police, a clear pattern has emerged:
came from perfectly ordinary immigrant families where
religion was about as important as it is in typical
Christian, Hindu, or Jewish families.
played no significant part in their decision. Had it
done so, they would have been visiting mosques regularly,
and their families would have been aware of the gradual
rise of extremism in their makeup.
of them were, admittedly, sent to Madrassas in Pakistan.
But it was only after they had been recruited, in order
to help them develop the spiritual fortitude they needed
for the extreme act of suicide.
religion did not motivate them, then what did? The answer
was given by five Muslim youth interviewed on July 13
by BBC in Leeds. "You have come to ask us how we
feel when 50 people have died in London," said one
young man just out of his teens.
should never have happened, but why did you not come to
us when thousands of Afghans were being killed and a hundred
thousand Iraqis died?"
world needs to listen to these young people with ears
that have been opened by empathy. The roots of what the
world is calling Islamic terrorism lie not in Islam, but
in an acute conflict of loyalties generated by the perception
of extreme injustice. This conflict is quintessentially
a product of the information revolution. The horrors of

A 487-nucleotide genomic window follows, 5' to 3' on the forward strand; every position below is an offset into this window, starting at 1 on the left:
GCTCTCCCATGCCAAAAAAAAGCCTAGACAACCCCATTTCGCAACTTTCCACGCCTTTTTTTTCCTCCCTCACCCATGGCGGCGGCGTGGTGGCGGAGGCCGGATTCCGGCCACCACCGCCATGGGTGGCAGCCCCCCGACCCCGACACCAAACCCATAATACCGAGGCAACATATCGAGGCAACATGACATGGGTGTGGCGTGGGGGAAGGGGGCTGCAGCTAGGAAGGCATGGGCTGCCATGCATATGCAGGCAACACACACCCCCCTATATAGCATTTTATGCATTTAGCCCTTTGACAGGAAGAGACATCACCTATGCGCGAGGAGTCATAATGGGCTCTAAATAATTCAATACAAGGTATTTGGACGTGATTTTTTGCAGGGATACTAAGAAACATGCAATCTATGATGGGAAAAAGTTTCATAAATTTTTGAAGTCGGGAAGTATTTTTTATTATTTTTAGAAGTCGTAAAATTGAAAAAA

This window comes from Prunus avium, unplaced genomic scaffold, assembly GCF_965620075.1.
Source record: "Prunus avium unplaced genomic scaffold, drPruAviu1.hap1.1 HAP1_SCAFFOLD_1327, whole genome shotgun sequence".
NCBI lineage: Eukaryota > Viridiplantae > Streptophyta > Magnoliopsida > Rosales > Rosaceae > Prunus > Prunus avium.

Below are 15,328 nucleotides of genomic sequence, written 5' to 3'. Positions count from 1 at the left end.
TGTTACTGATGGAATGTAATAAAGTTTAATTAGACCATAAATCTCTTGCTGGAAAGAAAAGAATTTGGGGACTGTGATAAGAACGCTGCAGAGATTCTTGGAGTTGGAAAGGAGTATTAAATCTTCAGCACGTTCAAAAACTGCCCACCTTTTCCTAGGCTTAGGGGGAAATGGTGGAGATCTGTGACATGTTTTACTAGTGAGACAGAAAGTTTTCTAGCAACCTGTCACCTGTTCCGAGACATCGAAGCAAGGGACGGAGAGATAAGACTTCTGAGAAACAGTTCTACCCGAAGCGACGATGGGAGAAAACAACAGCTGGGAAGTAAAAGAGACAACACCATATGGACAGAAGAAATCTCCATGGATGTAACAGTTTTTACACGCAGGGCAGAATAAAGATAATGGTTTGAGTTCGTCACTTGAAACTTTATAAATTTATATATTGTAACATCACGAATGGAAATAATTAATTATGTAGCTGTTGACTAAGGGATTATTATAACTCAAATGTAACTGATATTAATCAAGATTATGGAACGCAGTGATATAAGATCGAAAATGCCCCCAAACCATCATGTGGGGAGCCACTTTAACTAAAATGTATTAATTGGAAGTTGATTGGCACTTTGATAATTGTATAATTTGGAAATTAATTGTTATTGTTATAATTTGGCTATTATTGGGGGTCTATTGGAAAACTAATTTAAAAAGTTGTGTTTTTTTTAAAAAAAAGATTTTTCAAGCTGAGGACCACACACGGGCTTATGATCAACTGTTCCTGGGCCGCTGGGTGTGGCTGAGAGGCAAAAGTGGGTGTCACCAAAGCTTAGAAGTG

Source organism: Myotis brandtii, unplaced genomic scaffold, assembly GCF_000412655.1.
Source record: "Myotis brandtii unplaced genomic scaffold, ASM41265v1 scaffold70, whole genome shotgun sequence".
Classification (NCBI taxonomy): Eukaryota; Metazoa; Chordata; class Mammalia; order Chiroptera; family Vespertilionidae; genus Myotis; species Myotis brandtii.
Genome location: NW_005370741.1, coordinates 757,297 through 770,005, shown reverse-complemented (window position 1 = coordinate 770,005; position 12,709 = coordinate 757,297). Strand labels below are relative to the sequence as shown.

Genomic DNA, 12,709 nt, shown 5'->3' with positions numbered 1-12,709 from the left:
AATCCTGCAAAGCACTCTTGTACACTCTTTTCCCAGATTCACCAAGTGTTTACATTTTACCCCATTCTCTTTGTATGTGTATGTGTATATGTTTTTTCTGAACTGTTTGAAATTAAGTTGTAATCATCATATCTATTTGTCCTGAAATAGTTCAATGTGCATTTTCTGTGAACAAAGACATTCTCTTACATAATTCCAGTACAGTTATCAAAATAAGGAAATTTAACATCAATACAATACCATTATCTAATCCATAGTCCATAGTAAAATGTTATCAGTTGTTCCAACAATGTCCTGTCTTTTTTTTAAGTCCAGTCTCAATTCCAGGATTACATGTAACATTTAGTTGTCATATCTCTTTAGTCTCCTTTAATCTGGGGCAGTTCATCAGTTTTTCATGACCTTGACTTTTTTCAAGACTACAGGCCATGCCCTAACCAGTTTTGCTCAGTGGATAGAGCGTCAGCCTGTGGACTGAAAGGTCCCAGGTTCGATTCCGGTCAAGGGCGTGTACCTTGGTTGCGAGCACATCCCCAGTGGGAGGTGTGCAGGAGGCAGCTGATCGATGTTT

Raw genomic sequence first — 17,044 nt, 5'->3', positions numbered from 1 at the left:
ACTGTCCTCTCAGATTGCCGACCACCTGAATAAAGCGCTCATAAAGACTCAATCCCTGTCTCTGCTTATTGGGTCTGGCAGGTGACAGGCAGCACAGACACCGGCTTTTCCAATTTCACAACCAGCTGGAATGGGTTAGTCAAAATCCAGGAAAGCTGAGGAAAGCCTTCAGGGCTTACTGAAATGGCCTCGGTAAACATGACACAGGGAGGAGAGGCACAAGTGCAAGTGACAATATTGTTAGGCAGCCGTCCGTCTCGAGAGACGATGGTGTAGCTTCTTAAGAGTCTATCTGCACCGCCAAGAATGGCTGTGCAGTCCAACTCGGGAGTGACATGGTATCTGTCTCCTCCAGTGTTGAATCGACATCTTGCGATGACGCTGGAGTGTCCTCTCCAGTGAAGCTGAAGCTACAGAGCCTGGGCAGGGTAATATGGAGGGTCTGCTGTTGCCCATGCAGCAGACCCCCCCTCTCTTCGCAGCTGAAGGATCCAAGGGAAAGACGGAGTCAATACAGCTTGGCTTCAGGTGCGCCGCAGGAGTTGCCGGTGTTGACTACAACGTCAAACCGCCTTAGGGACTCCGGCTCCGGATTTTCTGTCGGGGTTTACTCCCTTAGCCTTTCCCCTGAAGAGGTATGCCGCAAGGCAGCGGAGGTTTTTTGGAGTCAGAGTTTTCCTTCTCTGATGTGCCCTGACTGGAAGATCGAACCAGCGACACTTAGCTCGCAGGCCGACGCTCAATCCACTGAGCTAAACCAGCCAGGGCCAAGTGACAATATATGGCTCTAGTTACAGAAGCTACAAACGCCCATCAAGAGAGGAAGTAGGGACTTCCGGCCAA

war, and the meanness of the calculations that go into
waging it, can no longer be hidden from ordinary people.
is perceived as an unjust or unnecessary war creates a
crisis of conscience that becomes very hard to bear. The
conflict is most acute in those who have developed a new
identity and a new loyalty but have not yet broken their
links with the old. The first generation born of immigrant
parents are by far the most in conflict. Some try to reconcile
the conflict by trying to educate their adopted communities.
Others snap, and set out to destroy it.
is an important lesson to be learned from 7 / 7, that
can save thousands of lives in the future. The amoral,
19th century hyper-nationalism that inspired the invasion
of Iraq, the encirclement of Palestine, and even now threatens
to unleash violence on Syria and Iran, cannot be reconciled
with the emerging compulsions of a globalised economy,
culture and society.
ethnic communities are becoming increasingly intermixed,
if the US and its allies continue down the road they are
on, terrorism will sprout in so many places and in so
many communities that it will defeat the
law and order mechanism, destroy democracy, and disrupt
the inter-linkages upon which enable an increasingly interdependent
civilisation to exist.
The author, a noted analyst and commentator, is a former
editor of the Hindustan Times, The Economic
Times and The Financial Express,
and a former information adviser to the prime minister
of India. He is the author of several books including,
The Perilous Road to the Market: The Political Economy
of Reform in Russia, India and China, and
Kashmir 1947: The Origins of a Dispute, and a
regular columnist with several leading publications.